Press Release: BU Researchers Develop MRI Definition for Osteoarthritis (OA)
Improvement in OA research will lead to finding successful treatments
(Boston)—Knee osteoarthritis (OA) also known as degenerative joint disease of the knee is typically the result of progressive loss of cartilage and low grade inflammation. This common condition impacts approximately 500 million adults worldwide and is a leading cause of pain and disability. Despite this tremendous public health burden, there are no effective approved treatments that can prevent worsening or progression of OA and x-rays, the most common tool used to diagnose the condition, don’t easily pick it up.
Although magnetic resonance imaging (MRIs) are better at picking up these changes, there has not been a consensus definition of OA using MRIs for use in research.
To address this, researchers from Boston University Chobanian & Avedisian School of Medicine have created and tested MRI definitions for OA using different combinations of features of knee OA that can be seen on MRI.
“Developing a definition of knee OA using MRI will lead to improved studies of potential treatments,” said first author Jean Liew, MD, MS, assistant professor of medicine at the School.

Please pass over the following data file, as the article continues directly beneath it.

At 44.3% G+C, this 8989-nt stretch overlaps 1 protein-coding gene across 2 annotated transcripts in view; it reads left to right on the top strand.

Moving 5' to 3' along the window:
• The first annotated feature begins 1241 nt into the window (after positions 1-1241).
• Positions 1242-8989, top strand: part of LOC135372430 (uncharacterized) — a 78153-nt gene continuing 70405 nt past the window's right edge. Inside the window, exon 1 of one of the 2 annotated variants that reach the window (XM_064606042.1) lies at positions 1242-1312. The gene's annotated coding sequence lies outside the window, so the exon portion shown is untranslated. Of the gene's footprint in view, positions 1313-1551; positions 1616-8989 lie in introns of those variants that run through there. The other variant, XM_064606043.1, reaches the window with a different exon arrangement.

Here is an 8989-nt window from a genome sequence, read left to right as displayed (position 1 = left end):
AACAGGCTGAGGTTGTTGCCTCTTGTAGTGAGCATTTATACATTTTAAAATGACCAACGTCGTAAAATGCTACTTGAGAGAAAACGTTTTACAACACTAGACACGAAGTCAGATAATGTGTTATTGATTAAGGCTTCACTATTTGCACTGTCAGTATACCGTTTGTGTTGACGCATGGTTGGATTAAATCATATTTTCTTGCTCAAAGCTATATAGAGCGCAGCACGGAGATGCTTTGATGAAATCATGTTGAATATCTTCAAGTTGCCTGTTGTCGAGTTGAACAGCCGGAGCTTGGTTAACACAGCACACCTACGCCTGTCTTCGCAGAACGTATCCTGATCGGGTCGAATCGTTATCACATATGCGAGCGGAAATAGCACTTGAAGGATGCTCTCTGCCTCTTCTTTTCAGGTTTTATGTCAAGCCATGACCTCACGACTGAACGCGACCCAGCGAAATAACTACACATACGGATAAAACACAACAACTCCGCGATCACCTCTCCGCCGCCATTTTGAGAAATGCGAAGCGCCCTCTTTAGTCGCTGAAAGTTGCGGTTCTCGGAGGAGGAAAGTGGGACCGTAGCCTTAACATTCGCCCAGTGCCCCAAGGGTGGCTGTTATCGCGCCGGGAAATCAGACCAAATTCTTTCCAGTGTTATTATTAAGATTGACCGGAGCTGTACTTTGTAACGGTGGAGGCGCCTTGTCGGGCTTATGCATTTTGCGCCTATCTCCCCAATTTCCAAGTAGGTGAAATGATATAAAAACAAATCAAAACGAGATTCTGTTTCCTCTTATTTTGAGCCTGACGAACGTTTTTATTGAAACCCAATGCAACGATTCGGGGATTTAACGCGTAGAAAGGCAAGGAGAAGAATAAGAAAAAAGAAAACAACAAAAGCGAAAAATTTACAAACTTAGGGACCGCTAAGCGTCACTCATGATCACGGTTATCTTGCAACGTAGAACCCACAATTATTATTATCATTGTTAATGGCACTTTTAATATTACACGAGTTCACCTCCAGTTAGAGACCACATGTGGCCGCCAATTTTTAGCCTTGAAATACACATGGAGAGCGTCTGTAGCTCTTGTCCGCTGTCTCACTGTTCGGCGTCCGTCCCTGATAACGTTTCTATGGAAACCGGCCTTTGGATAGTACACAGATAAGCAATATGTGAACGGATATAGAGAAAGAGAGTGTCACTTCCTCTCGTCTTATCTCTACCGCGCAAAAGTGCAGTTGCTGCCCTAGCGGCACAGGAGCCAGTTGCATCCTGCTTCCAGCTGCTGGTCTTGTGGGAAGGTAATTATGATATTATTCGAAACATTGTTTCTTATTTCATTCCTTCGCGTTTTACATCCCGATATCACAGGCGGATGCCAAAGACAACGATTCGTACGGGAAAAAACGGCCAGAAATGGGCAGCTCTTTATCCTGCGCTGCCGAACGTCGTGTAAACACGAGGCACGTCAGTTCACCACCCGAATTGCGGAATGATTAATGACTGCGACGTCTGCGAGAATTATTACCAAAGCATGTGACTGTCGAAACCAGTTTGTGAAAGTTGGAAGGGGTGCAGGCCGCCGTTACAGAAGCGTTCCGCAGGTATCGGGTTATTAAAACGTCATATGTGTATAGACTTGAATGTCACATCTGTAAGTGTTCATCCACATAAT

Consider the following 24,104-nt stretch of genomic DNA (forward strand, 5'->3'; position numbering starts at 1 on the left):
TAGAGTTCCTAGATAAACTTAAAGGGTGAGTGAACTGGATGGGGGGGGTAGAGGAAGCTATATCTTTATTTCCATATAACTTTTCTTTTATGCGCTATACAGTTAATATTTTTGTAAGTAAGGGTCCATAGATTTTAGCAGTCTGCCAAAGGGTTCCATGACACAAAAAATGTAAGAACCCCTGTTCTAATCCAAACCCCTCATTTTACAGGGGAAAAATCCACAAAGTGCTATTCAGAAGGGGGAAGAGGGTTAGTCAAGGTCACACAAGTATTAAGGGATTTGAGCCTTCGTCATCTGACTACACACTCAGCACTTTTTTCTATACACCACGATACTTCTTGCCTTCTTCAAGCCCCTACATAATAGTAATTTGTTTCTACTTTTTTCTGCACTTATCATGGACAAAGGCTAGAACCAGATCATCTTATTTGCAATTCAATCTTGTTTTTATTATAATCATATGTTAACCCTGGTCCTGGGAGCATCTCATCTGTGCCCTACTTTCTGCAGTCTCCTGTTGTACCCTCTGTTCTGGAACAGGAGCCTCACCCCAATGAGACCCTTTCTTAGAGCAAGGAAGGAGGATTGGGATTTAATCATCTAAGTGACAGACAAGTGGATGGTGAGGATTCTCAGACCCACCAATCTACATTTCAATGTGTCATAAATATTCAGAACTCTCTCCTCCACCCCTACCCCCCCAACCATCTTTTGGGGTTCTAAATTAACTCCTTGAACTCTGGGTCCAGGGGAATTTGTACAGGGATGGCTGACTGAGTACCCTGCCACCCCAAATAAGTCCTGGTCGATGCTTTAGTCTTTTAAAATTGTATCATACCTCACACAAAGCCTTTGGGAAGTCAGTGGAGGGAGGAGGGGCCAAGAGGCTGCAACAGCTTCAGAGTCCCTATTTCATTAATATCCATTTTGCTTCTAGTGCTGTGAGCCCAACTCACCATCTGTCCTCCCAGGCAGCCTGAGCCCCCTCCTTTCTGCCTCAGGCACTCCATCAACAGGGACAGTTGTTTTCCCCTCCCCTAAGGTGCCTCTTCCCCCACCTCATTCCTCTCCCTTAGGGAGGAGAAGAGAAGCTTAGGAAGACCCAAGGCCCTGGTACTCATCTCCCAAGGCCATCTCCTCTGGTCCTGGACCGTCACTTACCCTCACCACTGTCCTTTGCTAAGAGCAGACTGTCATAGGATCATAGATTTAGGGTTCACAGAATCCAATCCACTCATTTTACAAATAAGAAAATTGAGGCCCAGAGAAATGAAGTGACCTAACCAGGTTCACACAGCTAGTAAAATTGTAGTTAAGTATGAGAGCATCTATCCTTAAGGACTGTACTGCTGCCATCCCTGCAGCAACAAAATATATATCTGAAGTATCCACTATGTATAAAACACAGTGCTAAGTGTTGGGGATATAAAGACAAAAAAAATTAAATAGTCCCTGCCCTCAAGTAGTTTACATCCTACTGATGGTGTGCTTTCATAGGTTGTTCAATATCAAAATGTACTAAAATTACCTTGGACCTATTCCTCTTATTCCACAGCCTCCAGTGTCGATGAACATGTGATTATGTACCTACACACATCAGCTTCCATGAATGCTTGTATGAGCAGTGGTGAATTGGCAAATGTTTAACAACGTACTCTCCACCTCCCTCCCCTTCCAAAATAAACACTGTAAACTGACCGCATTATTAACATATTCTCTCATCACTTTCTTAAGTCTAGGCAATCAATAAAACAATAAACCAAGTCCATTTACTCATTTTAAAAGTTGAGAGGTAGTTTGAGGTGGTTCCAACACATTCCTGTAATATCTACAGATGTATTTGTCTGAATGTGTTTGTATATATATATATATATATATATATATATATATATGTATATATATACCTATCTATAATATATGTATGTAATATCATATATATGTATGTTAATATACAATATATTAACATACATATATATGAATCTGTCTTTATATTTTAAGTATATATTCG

Using data from a group of older adults, the researchers created candidate (potential) MRI definitions using different combinations of features of knee OA that can be seen on MRI. They then tested how these MRI definitions performed for detecting the disease.
An MRI OA definition requiring cartilage damage and a small osteophyte (abnormal extra bone that forms in the knee joint) was the most accurate and simplest marker for identifying OA.
According to the researchers, the main goal in OA research is designing studies of potential treatments in hopes that they will be able to identify successful treatments. “Due to its higher sensitivity for detecting joint tissue changes associated with OA, an MRI-based definition of structural disease would permit accurate characterization of those eligible for trials testing OA treatments and allow inclusion of joints with earlier disease than those based on X-ray alone,” added corresponding author David T. Felson, MD, MPH, professor of medicine.
The researchers stress that their study is focused on the use of MRI to define/detect OA in research only and does not look into the use of MRI to diagnose OA in a clinical setting or meant to advise patients or clinicians in this way.
These findings appear online in the journal Arthritis & Rheumatology.